After starting drug therapy to treat her Parkinson's disease, a 59-year-old woman began stealing from her family to purchase large numbers of scratch-off tickets and to finance her 12-hour days of playing slot machines at the local casino. Now a new study confirms what anecdotal evidence has been saying all along: Dopamine receptor agonist drugs, in particular pramipexole and ropinirole, are linked to impulse control disorders, including gambling, hypersexuality, and compulsive shopping.

Dopamine is a neurotransmitter that affects the brain processes which regulate our movements, our emotions, and even our ability to experience pleasure and pain. Brain cells containing dopamine are clustered in a midbrain region called the substantia nigra. In Parkinson's disease, the dopamine-transmitting neurons in this area die, and as a result the brains of people with this disease contain practically no dopamine. Dopamine receptor agonist drugs have a structure very similar to the neurotransmitter, and so they bind to receptors in place of dopamine. They work, then, by directly stimulating the parts of the brain where dopamine normally functions.

Typically, doctors prescribe dopamine receptor agonist drugs to treat Parkinson's disease, though these same drugs are also used in cases of restless leg syndrome and hyperprolactinemia. However, since 2005, when psychiatrists at the Mayo Clinic published a study of 11 Parkinson's patients who developed a pathologic gambling habit after beginning treatment, many patients and their doctors have suspected these drugs may cause intense behavioral problems.

To understand whether any association between drugs and impulse control exists, a team of researchers analyzed domestic and foreign serious adverse drug event reports received by the FDA from 2003 to 2012. During the 10-year study period, the researchers identified 1,580 reports of pathological gambling, hypersexuality, compulsive shopping, and related impulse control disorders. The total included 710 events associated with dopamine receptor agonist drugs and 870 events for other drugs. Gambling was the most frequent impulse control behavior reported, with the term pathological gambling mentioned in 628 (40 percent) of the events, and gambling in 186 (12 percent). These were followed by hypersexuality, compulsive shopping, and poriomania.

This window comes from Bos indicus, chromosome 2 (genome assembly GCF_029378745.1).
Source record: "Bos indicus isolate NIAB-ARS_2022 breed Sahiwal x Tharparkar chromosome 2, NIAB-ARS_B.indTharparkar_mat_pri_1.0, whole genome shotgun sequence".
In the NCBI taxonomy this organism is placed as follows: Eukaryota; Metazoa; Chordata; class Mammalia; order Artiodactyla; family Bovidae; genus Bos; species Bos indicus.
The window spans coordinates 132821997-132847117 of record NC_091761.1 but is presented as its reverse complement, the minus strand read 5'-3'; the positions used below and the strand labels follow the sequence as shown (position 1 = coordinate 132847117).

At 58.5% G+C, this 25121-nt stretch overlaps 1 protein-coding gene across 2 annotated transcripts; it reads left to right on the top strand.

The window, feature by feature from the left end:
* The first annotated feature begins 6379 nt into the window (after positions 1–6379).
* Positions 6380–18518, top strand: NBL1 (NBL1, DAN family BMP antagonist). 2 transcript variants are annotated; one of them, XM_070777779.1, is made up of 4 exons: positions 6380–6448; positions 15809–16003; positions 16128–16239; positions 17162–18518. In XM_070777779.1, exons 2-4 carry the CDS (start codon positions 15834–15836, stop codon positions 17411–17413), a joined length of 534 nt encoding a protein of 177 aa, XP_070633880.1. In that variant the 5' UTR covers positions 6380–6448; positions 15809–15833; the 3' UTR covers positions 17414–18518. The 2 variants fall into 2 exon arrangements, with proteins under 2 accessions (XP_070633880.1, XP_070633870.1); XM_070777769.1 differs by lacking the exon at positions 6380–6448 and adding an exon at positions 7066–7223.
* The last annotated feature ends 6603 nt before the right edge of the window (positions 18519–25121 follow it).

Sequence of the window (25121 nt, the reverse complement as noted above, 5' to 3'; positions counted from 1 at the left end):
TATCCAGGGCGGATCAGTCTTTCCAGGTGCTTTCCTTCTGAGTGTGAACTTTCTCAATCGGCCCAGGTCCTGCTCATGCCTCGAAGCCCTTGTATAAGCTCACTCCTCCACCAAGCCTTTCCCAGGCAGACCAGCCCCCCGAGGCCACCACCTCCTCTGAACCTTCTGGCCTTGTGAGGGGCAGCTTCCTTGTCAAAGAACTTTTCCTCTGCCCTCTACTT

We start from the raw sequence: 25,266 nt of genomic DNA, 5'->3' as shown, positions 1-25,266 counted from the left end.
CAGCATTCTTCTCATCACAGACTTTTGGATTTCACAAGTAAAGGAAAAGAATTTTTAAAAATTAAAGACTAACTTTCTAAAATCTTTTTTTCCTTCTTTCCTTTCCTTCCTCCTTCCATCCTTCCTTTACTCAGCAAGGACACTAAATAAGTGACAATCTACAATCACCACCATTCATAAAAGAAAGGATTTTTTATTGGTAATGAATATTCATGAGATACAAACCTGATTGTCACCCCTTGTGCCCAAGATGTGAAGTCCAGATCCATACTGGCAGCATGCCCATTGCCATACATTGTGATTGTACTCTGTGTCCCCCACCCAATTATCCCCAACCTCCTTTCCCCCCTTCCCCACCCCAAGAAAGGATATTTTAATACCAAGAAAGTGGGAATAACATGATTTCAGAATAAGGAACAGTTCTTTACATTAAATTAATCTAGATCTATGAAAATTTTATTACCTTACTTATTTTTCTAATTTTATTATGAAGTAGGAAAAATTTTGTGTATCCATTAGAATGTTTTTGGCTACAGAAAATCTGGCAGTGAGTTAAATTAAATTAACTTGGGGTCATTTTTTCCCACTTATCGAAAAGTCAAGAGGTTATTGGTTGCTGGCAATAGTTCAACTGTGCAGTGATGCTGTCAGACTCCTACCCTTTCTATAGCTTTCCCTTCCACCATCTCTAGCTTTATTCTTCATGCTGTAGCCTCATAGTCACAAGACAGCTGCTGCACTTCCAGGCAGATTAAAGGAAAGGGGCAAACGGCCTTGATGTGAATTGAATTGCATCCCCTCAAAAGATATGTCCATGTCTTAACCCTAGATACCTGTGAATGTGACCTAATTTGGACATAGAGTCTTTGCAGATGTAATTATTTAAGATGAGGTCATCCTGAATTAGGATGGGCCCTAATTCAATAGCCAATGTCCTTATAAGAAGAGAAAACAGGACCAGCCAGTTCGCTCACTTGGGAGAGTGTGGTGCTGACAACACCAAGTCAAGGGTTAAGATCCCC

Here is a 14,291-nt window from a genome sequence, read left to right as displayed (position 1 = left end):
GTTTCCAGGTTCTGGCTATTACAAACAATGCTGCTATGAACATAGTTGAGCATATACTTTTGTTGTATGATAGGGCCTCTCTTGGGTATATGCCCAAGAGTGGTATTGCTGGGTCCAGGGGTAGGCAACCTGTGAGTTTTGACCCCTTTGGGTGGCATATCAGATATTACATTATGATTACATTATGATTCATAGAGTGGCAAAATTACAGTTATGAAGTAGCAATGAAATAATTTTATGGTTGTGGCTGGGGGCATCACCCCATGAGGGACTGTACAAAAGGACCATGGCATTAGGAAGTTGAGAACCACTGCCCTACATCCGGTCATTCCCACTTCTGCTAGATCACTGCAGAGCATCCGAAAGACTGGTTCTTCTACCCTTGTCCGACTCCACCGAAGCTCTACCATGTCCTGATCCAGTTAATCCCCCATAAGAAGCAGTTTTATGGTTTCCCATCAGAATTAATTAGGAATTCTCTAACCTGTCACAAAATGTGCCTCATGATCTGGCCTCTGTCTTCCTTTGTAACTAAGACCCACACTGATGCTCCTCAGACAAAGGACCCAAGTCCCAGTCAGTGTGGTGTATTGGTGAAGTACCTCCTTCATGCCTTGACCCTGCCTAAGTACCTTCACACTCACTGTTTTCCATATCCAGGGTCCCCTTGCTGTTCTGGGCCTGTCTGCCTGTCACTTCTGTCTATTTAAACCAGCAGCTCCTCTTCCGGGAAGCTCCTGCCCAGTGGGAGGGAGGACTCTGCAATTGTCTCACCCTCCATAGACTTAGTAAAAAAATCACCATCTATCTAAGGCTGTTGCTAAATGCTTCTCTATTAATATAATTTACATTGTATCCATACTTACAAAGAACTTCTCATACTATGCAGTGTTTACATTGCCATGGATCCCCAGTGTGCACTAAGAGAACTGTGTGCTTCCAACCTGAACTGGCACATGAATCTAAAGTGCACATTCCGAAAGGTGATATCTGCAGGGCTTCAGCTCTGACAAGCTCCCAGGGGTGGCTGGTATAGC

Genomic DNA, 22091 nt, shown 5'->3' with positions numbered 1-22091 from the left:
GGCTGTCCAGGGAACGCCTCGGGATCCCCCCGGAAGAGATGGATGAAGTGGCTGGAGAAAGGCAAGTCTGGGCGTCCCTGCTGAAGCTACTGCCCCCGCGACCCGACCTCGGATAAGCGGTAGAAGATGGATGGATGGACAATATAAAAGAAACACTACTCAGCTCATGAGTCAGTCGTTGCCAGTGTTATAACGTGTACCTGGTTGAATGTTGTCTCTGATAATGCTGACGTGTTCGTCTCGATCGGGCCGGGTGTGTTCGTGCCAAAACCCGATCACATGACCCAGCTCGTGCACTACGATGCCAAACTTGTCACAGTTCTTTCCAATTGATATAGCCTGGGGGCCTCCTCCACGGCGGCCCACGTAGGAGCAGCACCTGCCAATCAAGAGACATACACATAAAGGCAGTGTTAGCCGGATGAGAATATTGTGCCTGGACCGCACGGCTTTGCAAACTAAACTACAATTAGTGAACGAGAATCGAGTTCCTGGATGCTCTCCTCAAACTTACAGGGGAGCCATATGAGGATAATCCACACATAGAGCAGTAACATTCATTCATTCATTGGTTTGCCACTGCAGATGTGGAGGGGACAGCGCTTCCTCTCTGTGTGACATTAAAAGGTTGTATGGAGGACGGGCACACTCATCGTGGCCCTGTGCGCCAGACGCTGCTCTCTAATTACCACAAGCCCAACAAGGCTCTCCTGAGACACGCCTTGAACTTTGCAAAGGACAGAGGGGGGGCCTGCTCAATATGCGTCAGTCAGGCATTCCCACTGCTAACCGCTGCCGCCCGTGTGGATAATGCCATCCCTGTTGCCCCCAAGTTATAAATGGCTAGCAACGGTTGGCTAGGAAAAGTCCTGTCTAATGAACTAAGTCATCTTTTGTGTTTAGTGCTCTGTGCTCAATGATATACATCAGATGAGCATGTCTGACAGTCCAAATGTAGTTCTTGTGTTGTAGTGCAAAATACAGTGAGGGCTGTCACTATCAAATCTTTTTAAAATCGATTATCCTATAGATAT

The reports related to dopamine receptor agonist drugs occurred in patients with a median age of 55 years, where 65.8 percent of the patients were men. The drugs had been prescribed for Parkinson disease in 61.7 percent of the cases and restless leg syndrome in 23.8 percent. “Compared with dopamine receptor agonist drugs that were less selective, there was a stronger signal for agents with a preferential affinity for the dopamine D-3 receptor, notably pramipexole… and ropinirole,” noted the authors of the study, which focused on the drugs cabergoline, bromocriptine, rotigotine, and apomorphine.

A Revolutionary Drug

Dopamine receptor agonist drugs accounted for 2.1 million dispensed outpatient prescriptions in the final quarter of 2012. In a commentary appearing with the study, Drs. Howard D. Weiss and Gregory M. Pontone described how the discovery of dopamine deficiency and introduction of levodopa in the 1960s “revolutionized” neurology and neurotherapeutics. While the initial enthusiasm was dampened by fluctuations in patients’ levels of improvement and some unusual adverse effects, scientists developed a new class of pharmaceuticals, the dopamine receptor agonist drugs, over the ensuing years.

Unfortunately, “there were also scattered early reports of abnormal behaviors in patients receiving levodopa, particularly hypersexuality,” wrote Weiss and Pontone. They suggest the long period in which these side effects went unacknowledged may be due to the fact that both medical professionals and patients are accustomed to traditional side effects, such as dizziness, rash, or nausea, and less likely to understand or appreciate the role played by drugs in altering behavior.

“During an office visit, a patient is unlikely to spontaneously mention, ‘By the way, doctor, I lost $250 000 in casinos last year, and I purchase $500 of lottery tickets every week” or “I spend all night on Internet pornography sites and am soliciting prostitutes,’” wrote Weiss and Pontone.

Sources: Moore TJ, Glenmullen J, Mattison DR. Reports of Pathological Gambling, Hypersexuality, and Compulsive Shopping Associated With Dopamine Receptor Agonist Drugs. JAMA. 2014.

Weiss HD, Pontone GM. Dopamine Receptor Agonist Drugs and Impulse Control Disorders. JAMA. 2014.